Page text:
June 6, 2016
Below is Maryam Namazie’s speech at Reason Rally 2016 on 4 June 2016 in Washington DC.
I’m very happy to be here. Thanks to the organisers for this wonderful event. Thanks to all of you for coming out today. I think you should give yourselves a huge round of applause. It’s well deserved.
In the age of ISIS and the retreat of reason, being out, loud and proud for secularism is important. If only to say: We exist and that there are many of us.
This – in and of itself – be it in Afghanistan, Iran, Saudi Arabia or the US – breaks the fear and despair.
It makes us see that we are not alone.
It brings hope and with it courage…
Being out, loud and proud also means that we stand in solidarity with and honour our dissenters.
* People like Raif Badawi, calling for secularism, sentenced to 10 years in prison and 1000 lashes in Saudi Arabia. This month marks his 4th year in prison.
* Waleed Abulkhair, Raif’s lawyer, has also been jailed. It’s his birthday this month.
* Dissenters like the beloved Avijit Roy and other Bangladeshi atheists and secularists who have been hacked to death in broad daylight for defending reason. (Bonya Ahmed, Avijit’s widow who was also brutally attacked is here today and I would like to pay her my greatest respects.)
* The likes of Fatma Naoot, an Egyptian poet, sentenced to 3 years in prison for criticising Islamic animal slaughter.
* Activists of “Raqqah is being Slaughtered Silently” literally dying to expose ISIS.
* Jafar Azimzadeh and labour activists facing long-term prison sentences as well as the 17 gold mining workers flogged 30-100 times just recently for organising in Iran.
* Narges Mohammadi sentenced to 16 years in prison in Iran for her human rights work.
And on and on.
Wherever the theocrats have power, it is the beginning of the end of reason, freedoms, and rights for everyone.
Despite this, there are some on the Left – and I say this as someone on the Left – who defend Islamism as a defence of “people’s culture and religion.”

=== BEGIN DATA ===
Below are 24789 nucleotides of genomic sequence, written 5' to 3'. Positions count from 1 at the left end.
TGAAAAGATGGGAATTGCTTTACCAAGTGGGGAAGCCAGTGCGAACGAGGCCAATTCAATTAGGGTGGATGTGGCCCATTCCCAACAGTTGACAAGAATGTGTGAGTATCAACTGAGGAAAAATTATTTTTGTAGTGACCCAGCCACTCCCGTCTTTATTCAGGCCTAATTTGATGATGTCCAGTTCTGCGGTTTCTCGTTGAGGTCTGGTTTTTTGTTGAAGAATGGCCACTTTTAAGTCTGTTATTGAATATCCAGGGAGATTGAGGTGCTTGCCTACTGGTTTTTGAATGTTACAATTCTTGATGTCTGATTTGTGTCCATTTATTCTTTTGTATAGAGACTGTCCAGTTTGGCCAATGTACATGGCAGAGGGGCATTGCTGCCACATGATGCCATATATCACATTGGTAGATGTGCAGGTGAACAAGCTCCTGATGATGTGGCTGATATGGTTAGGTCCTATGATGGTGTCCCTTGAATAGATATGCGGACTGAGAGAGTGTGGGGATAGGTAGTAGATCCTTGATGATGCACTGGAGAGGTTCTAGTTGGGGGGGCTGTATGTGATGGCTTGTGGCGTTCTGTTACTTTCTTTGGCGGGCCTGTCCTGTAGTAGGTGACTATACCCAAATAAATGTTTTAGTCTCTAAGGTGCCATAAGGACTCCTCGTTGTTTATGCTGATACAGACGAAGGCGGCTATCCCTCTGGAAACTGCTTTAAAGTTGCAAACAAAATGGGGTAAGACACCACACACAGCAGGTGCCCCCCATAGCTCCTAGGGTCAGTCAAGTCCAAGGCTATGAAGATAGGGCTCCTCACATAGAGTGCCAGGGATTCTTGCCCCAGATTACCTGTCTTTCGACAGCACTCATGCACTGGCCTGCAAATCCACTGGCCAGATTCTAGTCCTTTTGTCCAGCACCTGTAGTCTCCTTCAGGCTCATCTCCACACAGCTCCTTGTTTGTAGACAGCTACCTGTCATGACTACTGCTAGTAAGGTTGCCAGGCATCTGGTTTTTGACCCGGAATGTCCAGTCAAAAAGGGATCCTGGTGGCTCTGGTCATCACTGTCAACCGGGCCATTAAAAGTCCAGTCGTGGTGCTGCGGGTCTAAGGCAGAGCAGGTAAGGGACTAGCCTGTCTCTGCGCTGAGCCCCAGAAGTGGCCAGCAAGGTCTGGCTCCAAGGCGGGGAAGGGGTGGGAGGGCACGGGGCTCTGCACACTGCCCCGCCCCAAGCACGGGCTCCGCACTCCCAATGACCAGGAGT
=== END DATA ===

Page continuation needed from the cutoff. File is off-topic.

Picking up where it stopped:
Thanks but no thanks. Islamism is not our culture; it is the culture of our fascists.
If it were people’s culture, the theocrats would not need to ban everything, including music like in Mali. Recently, the Iranian regime flogged 35 boys and girls for attending a graduation party.
They would not need to terrorise populations through indiscriminate violence if everyone agreed with them.
There would not be mass migration from countries where they rule.
Let’s not forget that Islamism has been built – often with US government complicity – on the slaughtered generations of the Middle East, North Africa and South Asia.
Girls like 16 year old Katia Bengana assassinated for refusing to wear the veil in Algeria in the 1990s and political dissidents buried in mass graves in the Khavaran in the 1980s in Iran after 5 minute trials. Their murders are commemorated every year by families and the mothers of Khavaran despite threats and arrests by security forces.
When people say that secularism is a “western neo-colonial” demand, I don’t know whether to laugh or to cry. Because no one understands the need for the separation of religion from the state more than those living under the boot of the theocrats – be it the Islamists, the Buddhist-Right, Hindu-Right, Christian-Right, Jewish-Right…
Of course there are differences amongst and within this phenomenon and of course the Islamists are the worst because of the sheer extent of their power but fundamentally the consequences of theocratic rule on people’s lives are the same.
Any degree of power for them means a corresponding degree of lack of rights and freedoms for us.
This is ignored by those on the Left who side with the Islamists at the expense of dissenters. I don’t side with US militarism to oppose the Islamic regime of Iran; they should learn to do the same. It’s called multi-tasking; fighting on several fronts at the same time.
As Algerian Sociologist Marieme Helie Lucas says: “By supporting fundamentalists, they simply chose one camp in a political struggle, without acknowledging it.”